Retail in Asia

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ERKE and the importance of CSR in China


The sports and fitness industry in China has had a golden run and Covid-19 has increased the interest about the topic.

Throw in Beijing’s support, policies and facility building driven by the recently announced US$773 billion 2025 National Fitness Plan, its Healthy China 2030 Plan, hosting the Winter Olympics next year, and the quest for soft power and national pride through sporting success, and you have fertile ground for the industry.

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Clever, China-resonant marketing strategies have helped brands such as Nike and Adidas capitalise on this growth. However, some of the biggest beneficiaries recently have been local brands, helped by the H&M Xinjiang cotton scandal which impacted Nike and Adidas. Since February 2018, the capitalisation of local competitor Li-Ning has jumped almost 14 times to US$29.2 billion and Anta Sports is tracking to overtake Adidas in market value soon.

One local sportswear brand who had not been riding the wave was ERKE. The 21-year old brand was weathering tough times, suspended from trading for years on the Singapore Stock Exchange, before being delisted last year. After losing US$34 million in 2020, the outlook for the company was grim.

But last week ERKE’s fortunes changed, drastically. The late-July “once in a thousand year” rainstorm in Henan Province saw a year’s worth of rain pummel the city of Zhengzhou in just 72 hours. The deluge led to over a million people displaced, 302 dead and 50 still missing.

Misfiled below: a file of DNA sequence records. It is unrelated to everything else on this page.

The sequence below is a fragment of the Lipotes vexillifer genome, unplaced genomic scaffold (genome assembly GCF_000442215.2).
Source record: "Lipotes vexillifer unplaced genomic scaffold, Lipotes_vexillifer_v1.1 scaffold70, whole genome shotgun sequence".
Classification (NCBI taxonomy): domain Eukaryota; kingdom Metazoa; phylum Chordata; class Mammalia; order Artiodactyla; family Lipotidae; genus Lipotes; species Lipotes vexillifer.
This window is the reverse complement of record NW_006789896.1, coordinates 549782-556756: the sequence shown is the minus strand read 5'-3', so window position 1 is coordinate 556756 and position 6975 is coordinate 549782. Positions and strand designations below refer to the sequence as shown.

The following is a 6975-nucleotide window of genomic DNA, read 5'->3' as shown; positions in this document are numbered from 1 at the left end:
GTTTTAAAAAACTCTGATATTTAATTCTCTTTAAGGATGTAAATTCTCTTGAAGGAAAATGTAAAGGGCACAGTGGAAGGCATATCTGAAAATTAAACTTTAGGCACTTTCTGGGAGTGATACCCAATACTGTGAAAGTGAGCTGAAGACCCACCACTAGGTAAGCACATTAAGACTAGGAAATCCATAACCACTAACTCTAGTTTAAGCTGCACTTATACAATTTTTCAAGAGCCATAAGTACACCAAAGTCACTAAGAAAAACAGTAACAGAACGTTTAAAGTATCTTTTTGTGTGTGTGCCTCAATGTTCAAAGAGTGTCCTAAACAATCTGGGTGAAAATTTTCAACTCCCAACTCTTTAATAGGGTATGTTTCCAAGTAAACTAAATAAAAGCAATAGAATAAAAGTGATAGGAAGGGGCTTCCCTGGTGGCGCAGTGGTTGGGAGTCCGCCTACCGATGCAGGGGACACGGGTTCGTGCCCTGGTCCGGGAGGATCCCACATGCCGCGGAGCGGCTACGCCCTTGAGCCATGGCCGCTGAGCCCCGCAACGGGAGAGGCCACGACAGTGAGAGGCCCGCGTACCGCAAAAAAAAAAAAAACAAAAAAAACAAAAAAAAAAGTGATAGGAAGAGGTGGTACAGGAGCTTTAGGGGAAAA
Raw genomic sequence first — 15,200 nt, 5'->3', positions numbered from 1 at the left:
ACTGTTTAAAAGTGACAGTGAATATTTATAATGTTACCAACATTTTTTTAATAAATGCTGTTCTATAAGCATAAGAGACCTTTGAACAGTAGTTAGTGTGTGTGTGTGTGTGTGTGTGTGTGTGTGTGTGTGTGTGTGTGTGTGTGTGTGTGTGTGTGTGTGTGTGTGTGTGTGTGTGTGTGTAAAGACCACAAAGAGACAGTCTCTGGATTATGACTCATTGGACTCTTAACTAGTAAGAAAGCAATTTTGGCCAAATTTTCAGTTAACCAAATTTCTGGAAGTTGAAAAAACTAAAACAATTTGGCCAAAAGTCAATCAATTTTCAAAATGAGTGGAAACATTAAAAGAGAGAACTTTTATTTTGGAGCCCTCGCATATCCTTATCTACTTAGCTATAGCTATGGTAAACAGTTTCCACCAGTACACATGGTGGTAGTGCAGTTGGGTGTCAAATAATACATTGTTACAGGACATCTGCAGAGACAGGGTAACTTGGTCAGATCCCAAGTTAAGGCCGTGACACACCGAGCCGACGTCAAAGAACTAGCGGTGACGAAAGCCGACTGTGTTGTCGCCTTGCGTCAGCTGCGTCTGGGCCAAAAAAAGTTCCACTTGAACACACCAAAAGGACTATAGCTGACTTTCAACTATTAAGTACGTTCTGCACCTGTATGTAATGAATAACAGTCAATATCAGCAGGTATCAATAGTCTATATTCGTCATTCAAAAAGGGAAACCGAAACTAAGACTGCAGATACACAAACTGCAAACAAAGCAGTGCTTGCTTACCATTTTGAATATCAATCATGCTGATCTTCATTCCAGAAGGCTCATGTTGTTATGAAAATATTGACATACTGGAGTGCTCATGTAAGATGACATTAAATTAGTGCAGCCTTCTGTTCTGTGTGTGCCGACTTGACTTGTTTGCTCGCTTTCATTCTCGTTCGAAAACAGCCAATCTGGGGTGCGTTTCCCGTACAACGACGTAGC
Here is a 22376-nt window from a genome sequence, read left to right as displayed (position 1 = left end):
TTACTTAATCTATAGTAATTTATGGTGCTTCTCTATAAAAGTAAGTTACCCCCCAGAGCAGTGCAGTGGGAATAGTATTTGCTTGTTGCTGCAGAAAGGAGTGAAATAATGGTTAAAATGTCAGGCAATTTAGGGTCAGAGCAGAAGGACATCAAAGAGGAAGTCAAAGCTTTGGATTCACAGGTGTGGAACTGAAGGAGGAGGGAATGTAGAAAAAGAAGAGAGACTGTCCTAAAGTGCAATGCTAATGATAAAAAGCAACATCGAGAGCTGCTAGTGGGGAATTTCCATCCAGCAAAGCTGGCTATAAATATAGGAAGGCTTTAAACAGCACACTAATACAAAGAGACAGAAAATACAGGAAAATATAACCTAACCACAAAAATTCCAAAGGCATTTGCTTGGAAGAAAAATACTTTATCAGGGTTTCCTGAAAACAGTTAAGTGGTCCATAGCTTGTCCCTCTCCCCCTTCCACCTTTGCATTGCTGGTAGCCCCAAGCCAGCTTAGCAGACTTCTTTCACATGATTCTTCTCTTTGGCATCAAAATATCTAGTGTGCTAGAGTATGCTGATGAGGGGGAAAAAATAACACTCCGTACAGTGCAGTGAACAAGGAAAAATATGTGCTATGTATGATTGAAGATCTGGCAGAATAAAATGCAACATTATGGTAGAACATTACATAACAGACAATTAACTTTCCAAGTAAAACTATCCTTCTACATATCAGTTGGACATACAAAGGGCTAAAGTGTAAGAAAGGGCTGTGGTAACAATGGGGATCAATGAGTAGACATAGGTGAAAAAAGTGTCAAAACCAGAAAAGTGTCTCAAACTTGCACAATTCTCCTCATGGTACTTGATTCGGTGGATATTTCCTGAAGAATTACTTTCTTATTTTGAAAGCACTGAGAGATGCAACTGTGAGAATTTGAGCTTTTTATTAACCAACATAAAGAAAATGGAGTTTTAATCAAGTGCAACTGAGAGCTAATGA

From a precarious financial position, ERKE was quick to pledge US$7.7 million worth of funds and goods to disaster relief efforts for Henan province. The donation was met with both admiration and surprise from Chinese consumers, with the comment “I thought you were going bankrupt, but you still donated so much,” receiving over 800K likes on Weibo.

Consumers acknowledged ERKE’s generosity by opening their wallets to say thank you and associate themselves with the brand. ERKE’s Tmall livestream attracted 20 million viewers on 24th July – 2,000 times more than a week earlier forcing it to halt sales and postpone shipments until 15th August.

JD said sales increased 52-fold this month and Taobao sales ballooned by 50-times in a week. Brick-and-mortar stores were also heaving, seeing much of their inventory selling out. Tourism attractions across China were also offering free or discounted tickets to people wearing Erke gear and even the central government chimed in, noting that “one good deed deserves another.”

Corporate Social Responsibility (CSR) is not new in China, with the first wholesale movement happening after the Sichuan earthquake in 2008. Within a week of the quake, Chinese companies had donated more than US$645 million in cash and goods, with many rewarded for their generosity. Other not-so-forthcoming brands were punished. Many consumers berated and even blockaded successful foreign brands such as KFC, McDonalds, Coca Cola and Samsung. They were accused of being misers and not chipping in commensurate to their presence and profitability in the market.

Brands’ responses from the 2008 quake have shaped consumer expectations for CSR in China, and we have since seen many brands quick to pledge during every challenging event. For foreign brands, it can help demonstrate to consumers that you are not just in the country to pillage profits, but also to give back too.

Nevertheless, like everything in China, even post-disaster pledges are a competitive business. Timing and execution is everything. It needs to appear authentic and genuinely heartfelt, but ideally it should garner some publicity without looking like a large scale commercial promotion. ERKE executed this brilliantly, announcing the pledge with a ‘low-key Weibo post’, which then went viral.

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We are fortunate that there are hundreds of CSR case studies that we can learn from since 2008 in China. It is unlikely that most campaigns will have the impact of ERKE’s, but they can still provide an authentic and powerful connection with target audiences and break through the clutter.

(Source: China Skinny)